Although I am admittedly a bigger fan of his work as a filmmaker than a musician, I’ve always been interested in seeing a Rob Zombie concert. My opportunity finally came on December 2, 2009 when the Hellbilly Deluxe 2 Tour — also featuring Nekromantix and Captain Clegg and the Night Creatures — rolled through the House of Blues in Boston, MA. The band’s current line-up is somewhat of a hard rock supergroup, featuring John 5 (ex-Marilyn Manson) on guitar, Piggy D. (ex-Wednesday 13) on bass, and Tommy Clufetos (ex-Alice Cooper, ex-Ted Nugent) on drums. Zombie himself is a Massachusetts native (although made no mention of it during the show), and I had heard good things about his shows, so I was looking forward to finally checking him out. It did not disappoint.
When I arrived, Captain Clegg and the Night Creatures had already started (damn you, Boston traffic and parking!). Captain Clegg is a psychobilly band created by country musician Jesse Dayton for Rob Zombie’s Halloween II. They played a wonderful rockabilly cover version of the Misfits’ “Hollywood Babylon” and even teased fans with the first few bars of Black Sabbath’s “Paranoid”. Dayton also wrote the songs for Banjo & Sullivan in The Devil’s Rejects and played one of their tracks, “I’m At Home Getting Hammered (While She’s Out Getting Nailed)”. The half hour set set ended with “Transylvania Terror Train”. Considering Dayton created these songs solely for the film about a year ago, he sounded excellent.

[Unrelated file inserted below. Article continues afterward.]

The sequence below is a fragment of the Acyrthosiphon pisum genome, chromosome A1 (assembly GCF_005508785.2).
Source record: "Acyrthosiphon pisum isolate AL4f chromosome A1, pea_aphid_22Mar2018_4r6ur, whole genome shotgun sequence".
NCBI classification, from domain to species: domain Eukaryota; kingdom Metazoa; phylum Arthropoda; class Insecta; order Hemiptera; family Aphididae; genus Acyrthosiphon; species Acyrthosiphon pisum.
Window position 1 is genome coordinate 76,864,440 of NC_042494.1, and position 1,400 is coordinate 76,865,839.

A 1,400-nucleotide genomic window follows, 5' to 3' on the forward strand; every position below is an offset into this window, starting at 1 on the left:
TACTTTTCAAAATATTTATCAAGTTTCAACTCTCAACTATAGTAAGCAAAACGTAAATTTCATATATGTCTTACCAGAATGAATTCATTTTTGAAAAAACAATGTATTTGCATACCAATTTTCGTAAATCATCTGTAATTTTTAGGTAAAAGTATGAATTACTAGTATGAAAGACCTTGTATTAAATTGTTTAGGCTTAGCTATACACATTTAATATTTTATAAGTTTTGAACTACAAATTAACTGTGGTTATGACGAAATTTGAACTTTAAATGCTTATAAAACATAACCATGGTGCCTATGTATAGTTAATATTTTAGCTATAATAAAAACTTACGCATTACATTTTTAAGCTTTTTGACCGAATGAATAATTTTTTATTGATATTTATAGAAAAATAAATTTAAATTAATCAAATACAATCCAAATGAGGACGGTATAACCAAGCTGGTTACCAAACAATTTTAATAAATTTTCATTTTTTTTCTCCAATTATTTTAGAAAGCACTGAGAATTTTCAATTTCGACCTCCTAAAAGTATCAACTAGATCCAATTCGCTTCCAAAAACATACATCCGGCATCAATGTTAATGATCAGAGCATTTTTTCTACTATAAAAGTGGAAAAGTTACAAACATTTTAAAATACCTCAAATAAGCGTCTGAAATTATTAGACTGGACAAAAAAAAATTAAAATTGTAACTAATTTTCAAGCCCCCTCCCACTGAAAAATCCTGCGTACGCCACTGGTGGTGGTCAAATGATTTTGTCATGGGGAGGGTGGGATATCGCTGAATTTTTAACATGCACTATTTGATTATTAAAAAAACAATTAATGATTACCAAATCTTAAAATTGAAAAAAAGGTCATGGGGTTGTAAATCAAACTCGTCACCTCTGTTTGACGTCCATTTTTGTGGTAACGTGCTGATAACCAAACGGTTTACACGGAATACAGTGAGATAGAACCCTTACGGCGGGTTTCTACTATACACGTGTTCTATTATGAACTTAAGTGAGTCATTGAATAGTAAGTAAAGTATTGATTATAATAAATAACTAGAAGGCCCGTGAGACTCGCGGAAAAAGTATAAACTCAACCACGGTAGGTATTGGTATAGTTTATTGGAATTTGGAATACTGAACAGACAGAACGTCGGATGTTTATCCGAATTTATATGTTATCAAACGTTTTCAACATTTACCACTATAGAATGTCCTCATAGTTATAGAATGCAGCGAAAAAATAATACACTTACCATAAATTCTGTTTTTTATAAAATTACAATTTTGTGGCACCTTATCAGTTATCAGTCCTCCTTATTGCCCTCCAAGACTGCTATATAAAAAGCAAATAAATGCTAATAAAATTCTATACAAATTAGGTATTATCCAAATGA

Next up was Nekromantix. They got the crowd moving with their energetic psychobilly tunes, but you could tell they were aching for something heavier. Some angry, biker-looking dudes in the crowd heckled the group a bit, but they didn’t let it affect them. I’m not really a fan of the band on record, but they put on an entertaining 40-minute set. Bassist/vocalist Kim Nekroman plays a really cool coffin-shaped, stand-up bass. It was also the drummer Lux’s birthday, so they had the crowd sing to her.
Finally, it was the moment that everyone had been waiting for. Rob Zombie came out to the track “What Lurks on Channel X?”, and the crowd went wild. Following the relatively ‘lighter’ acts, Zombie sounded heavier than ever, and all of the songs sounded just as they do on record. I had previously only seen Zombie do interviews, during which he’s calm and collected, but when in front of the crowd he’s a ball of energy bouncing around on stage. The first thing he said to the crowd was that he was not there for a rock show — no, you can go to a rock show any night of the week — but rather for a party. Throughout the hour and a half set, the band blazed through a number of fan favorites, including “Living Dead Girl” and “Never Gonna Stop”. He also played a couple of new songs, “Sick Bubble Gum” and “What?”. During the latter, he introduced the crowd to his latest invention, the all-girl mosh pit.
The stage set up was fairly simple, with two smaller screens on either side of the state and a large projector behind the band during the songs. The screens sometimes played footage from classic horror films. For example, Tommy Clufetos’s drum solo was set a video from Nosferatu, and the crowd popped when footage from Zombie’s House of 1000 Corpses was shown as the band began playing the song of the same name. There were also a couple of set pieces, such as a big robot costume for “More Human Than Human”. In the middle of “Thunder Kiss ‘65″, guitarist John 5 played an impressive solo, culminating with a Jimi Hendrix-esque rendition of “The Star Spangled Banner” with his mouth. While he noodled, Zombie went around the perimeter of the crowd with a spotlight as they frantically patted him. The band then left, came out for an encore, left again, and then played “Dragula” to end the night. Zombie put on an explosive performance that can be enjoyed even by those who aren't fans of his music.
Be sure to check out all of my photos from the show here.